Scientists trying to clone, resurrect extinct mammoth
A woolly mammoth skeleton is seen on display at the Venetian Resort Hotel Casino in Las Vegas in September 2009.
January 17th, 2011
11:31 AM ET

Scientists trying to clone, resurrect extinct mammoth

Instead of Jurassic Park, try Pleistocene Park.

A team of scientists from Japan, Russia and the United States hopes to clone a mammoth, a symbol of Earth’s ice age that ended 12,000 years ago, according to a report in Japan’s Yomiuri Shimbun. The researchers say they hope to produce a baby mammoth within six years.

The scientists say they will extract DNA from a mammoth carcass that has been preserved in a Russian laboratory and insert it into the egg cells of an African elephant in hopes of producing a mammoth embryo.

The team is being led by Akira Iritani, a professor emeritus at Kyoto University in Japan. He has built upon research from Teruhiko Wakayama of Kobe's Riken Center for Developmental Biology, who successfully cloned a mouse from cells that had been frozen for 16 years, to devise a technique to extract egg nuclei without damaging them, according to the Yomiuri report.

The U.S. researchers are in vitro fertilization experts. They, along with Kinki University professor Minoru Miyashita, will be responsible for implanting the mammoth embryo into an African elephant, the report said.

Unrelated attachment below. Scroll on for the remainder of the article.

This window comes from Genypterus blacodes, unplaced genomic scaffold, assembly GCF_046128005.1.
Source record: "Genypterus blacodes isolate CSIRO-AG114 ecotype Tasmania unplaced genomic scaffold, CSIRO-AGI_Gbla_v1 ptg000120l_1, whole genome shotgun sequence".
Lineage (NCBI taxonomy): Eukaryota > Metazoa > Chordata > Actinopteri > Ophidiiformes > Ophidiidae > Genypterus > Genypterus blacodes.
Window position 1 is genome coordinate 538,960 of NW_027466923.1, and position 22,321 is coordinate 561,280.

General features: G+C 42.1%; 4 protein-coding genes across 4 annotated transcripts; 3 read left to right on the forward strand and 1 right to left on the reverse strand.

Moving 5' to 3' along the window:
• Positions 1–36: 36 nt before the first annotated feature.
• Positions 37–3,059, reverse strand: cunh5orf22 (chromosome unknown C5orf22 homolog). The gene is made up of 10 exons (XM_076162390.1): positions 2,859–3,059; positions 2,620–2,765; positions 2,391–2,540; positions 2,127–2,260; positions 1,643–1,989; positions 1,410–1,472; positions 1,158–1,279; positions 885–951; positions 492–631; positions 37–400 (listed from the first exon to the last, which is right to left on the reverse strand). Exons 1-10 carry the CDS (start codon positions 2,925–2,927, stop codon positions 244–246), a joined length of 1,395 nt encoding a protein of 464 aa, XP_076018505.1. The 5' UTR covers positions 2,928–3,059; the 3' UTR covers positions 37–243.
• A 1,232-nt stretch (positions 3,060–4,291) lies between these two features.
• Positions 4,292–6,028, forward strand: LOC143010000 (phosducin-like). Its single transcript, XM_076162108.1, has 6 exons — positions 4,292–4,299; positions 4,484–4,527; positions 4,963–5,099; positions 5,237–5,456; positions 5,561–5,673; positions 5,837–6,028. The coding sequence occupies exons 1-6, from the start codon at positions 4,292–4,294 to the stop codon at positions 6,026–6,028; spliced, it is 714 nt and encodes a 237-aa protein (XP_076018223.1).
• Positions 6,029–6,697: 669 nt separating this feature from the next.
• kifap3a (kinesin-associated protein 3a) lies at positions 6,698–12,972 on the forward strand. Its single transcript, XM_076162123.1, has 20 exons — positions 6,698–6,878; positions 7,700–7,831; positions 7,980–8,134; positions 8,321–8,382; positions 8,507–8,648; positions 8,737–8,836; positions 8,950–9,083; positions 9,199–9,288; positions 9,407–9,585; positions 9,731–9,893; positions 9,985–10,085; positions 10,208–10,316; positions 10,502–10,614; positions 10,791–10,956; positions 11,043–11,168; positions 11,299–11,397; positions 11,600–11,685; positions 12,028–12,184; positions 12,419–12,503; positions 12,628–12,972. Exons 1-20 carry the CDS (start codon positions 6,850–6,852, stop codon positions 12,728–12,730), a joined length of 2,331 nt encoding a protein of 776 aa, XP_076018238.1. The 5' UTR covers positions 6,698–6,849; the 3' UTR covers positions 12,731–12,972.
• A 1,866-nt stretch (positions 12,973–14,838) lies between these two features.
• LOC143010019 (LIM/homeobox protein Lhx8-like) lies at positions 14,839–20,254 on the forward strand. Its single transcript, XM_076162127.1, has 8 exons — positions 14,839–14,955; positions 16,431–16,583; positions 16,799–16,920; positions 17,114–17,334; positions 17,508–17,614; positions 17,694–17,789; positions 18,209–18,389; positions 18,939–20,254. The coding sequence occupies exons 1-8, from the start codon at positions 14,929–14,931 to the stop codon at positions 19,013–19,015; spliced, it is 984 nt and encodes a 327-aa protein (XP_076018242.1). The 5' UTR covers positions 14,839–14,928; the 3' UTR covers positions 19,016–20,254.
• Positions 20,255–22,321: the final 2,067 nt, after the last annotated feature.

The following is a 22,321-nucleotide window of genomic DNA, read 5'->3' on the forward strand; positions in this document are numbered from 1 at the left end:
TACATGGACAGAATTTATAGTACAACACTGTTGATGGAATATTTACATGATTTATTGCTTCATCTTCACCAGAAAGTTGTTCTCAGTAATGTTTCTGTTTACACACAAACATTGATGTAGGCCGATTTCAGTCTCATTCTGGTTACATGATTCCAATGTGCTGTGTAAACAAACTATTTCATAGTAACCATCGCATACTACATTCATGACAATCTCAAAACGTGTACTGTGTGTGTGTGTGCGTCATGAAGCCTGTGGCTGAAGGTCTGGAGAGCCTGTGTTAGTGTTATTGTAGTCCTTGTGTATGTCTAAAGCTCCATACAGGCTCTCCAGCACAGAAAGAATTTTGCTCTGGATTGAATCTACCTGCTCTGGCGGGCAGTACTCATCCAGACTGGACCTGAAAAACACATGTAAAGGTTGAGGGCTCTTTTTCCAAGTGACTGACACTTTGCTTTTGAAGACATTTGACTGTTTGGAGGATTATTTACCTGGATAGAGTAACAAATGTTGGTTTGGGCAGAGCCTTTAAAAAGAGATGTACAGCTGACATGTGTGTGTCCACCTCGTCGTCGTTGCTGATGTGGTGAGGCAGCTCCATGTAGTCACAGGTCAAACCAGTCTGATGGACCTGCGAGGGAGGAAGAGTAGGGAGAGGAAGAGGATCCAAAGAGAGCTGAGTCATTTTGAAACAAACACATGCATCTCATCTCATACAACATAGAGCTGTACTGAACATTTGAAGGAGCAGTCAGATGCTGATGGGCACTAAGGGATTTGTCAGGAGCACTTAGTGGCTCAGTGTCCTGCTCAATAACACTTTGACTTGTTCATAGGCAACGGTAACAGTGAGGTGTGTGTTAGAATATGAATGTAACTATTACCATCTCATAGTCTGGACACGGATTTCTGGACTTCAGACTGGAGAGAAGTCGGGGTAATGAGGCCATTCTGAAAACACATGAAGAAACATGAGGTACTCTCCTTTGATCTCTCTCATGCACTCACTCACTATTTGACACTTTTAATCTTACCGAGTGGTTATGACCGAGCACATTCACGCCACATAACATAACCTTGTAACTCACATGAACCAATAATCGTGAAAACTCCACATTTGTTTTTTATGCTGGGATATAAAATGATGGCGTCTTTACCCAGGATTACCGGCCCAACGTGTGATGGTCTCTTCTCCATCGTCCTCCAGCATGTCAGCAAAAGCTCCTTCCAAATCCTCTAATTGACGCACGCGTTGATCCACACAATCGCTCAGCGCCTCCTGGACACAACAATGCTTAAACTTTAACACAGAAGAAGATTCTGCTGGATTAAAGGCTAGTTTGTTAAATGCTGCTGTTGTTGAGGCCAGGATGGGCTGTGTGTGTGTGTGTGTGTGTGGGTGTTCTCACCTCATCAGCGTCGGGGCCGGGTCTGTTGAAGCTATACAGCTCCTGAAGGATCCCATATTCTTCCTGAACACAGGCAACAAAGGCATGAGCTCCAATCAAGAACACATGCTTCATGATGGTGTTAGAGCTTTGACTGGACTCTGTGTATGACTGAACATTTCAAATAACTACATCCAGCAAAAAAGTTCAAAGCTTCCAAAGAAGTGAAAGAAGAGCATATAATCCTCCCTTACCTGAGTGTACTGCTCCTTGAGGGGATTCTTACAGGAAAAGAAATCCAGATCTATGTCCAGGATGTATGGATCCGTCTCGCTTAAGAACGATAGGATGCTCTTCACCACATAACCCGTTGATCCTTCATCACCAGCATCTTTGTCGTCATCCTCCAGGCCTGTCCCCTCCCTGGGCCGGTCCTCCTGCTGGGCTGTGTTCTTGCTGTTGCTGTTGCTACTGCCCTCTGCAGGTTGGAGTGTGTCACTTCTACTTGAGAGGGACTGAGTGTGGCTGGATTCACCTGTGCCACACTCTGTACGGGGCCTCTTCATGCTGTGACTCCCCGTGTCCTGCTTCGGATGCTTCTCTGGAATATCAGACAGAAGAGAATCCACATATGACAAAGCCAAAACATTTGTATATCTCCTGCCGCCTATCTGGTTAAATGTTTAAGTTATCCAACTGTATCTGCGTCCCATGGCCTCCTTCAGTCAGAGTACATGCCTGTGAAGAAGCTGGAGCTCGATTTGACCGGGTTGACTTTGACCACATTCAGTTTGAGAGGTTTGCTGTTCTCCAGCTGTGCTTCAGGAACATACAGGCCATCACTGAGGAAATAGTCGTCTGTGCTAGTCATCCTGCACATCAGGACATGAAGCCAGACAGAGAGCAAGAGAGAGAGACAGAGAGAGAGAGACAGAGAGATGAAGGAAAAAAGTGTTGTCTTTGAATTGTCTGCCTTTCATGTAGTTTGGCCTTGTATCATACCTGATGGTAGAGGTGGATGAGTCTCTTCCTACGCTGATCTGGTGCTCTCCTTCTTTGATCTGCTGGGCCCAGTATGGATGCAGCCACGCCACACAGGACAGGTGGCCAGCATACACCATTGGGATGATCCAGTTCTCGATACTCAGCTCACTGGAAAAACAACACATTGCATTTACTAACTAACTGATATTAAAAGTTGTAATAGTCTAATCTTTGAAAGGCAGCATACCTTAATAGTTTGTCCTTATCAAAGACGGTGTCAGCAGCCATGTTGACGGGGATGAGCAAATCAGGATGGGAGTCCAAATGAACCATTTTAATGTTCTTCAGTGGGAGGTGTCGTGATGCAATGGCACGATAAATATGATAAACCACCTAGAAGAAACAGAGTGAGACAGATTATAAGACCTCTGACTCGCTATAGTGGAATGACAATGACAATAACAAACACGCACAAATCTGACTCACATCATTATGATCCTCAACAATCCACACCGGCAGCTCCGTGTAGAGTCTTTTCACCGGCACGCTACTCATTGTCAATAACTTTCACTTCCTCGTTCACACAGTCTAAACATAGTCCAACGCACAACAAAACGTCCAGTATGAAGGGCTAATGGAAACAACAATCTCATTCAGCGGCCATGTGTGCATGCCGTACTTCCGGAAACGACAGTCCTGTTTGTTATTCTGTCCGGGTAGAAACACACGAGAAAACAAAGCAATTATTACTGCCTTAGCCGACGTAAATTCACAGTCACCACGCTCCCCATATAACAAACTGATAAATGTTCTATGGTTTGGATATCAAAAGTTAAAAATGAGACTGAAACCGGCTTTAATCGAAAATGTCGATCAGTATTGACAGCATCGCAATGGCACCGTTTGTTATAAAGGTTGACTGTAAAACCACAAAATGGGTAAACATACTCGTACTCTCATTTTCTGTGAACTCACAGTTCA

"If a cloned embryo can be created, we need to discuss, before transplanting it into the womb, how to breed [the mammoth] and whether to display it to the public," Iritani told Yomiuri. "After the mammoth is born, we'll examine its ecology and genes to study why the species became extinct and other factors."

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Filed under: Animals • Japan • Russia • U.S.
soundoff (1,588 Responses)
  1. ThePTB

    Lol @ "Kinki" University. I bet they're into some pretty wild stuff if you know what I mean.

    PS- Next stop, the dodo bird. Then the GOP can have a new mascot!

    January 17, 2011 at 3:44 pm | Report abuse |
  2. steve harnack

    Does the elephant have any say about this?

    January 17, 2011 at 3:47 pm | Report abuse |
    • Jake Buskirk

      duh. elephants don't talk. However, mammoths do. watch Sesame Street and check out Snuffalupagus. he doesn't have perfect diction but you can make out the words.

      January 17, 2011 at 3:49 pm | Report abuse |
  3. Karl

    Oh God, now you know what Obama is thinking.

    January 17, 2011 at 3:47 pm | Report abuse |
  4. Jim

    So by cloning a mammoth they can "....examine its 'ecology'..." ??? Well that is about as feasible as cloning Liberace and ending up with his mansion, clothes, and piano beside his body.

    January 17, 2011 at 3:49 pm | Report abuse |
    • Funkymonkey1

      Hahahaha. Nice.

      January 17, 2011 at 3:51 pm | Report abuse |
  5. ANDY

    When you start down this road, the only thing that will stop us is catastrophe. What i mean is, our need to satisfy imagination often clouds our reason and judgement.

    January 17, 2011 at 3:50 pm | Report abuse |